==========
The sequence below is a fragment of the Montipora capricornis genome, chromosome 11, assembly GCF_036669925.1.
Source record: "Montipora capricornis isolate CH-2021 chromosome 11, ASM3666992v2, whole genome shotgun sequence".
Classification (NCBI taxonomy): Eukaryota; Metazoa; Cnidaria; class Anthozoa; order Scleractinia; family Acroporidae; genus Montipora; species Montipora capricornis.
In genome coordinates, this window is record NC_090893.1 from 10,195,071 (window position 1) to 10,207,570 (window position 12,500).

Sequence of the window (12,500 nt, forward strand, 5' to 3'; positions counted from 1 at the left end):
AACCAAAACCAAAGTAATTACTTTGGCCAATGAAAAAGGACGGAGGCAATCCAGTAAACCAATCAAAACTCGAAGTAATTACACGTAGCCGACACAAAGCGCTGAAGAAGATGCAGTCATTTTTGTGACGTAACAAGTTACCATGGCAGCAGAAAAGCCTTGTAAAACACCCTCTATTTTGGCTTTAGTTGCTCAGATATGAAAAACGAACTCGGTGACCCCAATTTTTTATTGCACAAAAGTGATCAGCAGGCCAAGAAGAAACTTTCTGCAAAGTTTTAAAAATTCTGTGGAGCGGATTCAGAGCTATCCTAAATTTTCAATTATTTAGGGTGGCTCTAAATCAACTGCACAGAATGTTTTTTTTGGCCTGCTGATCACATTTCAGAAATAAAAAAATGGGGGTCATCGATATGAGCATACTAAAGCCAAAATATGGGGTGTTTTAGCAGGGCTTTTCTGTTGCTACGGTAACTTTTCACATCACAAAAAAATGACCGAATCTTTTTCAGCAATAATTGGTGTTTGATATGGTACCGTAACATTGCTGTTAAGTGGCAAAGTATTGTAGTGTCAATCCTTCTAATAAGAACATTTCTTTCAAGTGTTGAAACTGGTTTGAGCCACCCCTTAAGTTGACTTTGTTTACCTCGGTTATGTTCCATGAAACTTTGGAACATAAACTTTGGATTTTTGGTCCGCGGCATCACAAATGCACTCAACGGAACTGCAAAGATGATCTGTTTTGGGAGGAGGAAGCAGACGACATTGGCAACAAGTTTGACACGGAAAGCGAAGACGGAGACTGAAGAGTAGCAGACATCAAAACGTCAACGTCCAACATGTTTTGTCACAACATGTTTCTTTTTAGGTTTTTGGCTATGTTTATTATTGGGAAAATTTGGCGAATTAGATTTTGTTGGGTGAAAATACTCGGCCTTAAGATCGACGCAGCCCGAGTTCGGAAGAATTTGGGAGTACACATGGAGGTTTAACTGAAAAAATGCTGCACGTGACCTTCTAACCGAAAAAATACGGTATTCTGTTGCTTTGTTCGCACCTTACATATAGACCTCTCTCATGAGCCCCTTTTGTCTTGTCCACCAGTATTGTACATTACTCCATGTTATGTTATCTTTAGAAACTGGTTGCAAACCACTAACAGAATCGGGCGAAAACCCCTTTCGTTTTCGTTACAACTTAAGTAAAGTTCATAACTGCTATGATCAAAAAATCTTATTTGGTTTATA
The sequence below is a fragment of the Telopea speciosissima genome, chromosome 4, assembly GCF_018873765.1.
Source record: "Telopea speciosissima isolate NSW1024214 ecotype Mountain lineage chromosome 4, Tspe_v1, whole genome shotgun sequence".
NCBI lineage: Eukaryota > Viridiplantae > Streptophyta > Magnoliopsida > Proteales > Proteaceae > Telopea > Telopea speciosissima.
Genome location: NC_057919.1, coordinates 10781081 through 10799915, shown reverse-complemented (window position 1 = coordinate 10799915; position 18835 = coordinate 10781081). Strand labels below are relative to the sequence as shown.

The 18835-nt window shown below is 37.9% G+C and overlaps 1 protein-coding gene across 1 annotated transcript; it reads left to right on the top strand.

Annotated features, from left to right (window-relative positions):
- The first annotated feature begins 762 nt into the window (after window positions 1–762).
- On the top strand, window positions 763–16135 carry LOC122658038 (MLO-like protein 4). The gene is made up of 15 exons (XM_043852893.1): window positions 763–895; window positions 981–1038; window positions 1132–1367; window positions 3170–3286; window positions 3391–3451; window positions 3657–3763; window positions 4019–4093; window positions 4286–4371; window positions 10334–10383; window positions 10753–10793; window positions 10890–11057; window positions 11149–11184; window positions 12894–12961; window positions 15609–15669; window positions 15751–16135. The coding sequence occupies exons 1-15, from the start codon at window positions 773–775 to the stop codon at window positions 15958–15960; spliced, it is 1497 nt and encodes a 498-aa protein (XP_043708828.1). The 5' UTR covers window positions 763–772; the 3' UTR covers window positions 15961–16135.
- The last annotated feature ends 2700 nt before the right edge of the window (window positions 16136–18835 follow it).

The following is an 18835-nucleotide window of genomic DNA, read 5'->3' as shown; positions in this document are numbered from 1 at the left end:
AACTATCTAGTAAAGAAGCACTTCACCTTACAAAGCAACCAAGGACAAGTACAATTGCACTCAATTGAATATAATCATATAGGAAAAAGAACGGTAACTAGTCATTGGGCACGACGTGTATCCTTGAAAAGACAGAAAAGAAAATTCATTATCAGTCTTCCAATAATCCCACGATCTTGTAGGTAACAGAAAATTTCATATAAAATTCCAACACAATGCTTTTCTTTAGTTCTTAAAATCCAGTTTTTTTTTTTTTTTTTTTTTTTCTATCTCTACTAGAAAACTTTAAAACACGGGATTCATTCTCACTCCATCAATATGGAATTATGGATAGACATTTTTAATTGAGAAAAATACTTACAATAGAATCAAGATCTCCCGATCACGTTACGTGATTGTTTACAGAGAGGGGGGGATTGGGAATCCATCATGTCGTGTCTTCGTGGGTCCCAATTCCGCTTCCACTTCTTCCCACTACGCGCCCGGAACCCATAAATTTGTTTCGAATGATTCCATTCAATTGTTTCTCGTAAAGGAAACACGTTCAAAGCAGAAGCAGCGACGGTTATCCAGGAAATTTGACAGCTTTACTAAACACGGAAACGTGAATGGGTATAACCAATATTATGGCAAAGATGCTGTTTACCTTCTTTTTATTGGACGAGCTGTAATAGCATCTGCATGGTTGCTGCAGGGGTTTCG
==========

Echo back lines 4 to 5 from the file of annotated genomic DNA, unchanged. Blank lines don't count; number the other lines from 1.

In genome coordinates, this window is record NC_090893.1 from 10,195,071 (window position 1) to 10,207,570 (window position 12,500).

Sequence of the window (12,500 nt, forward strand, 5' to 3'; positions counted from 1 at the left end):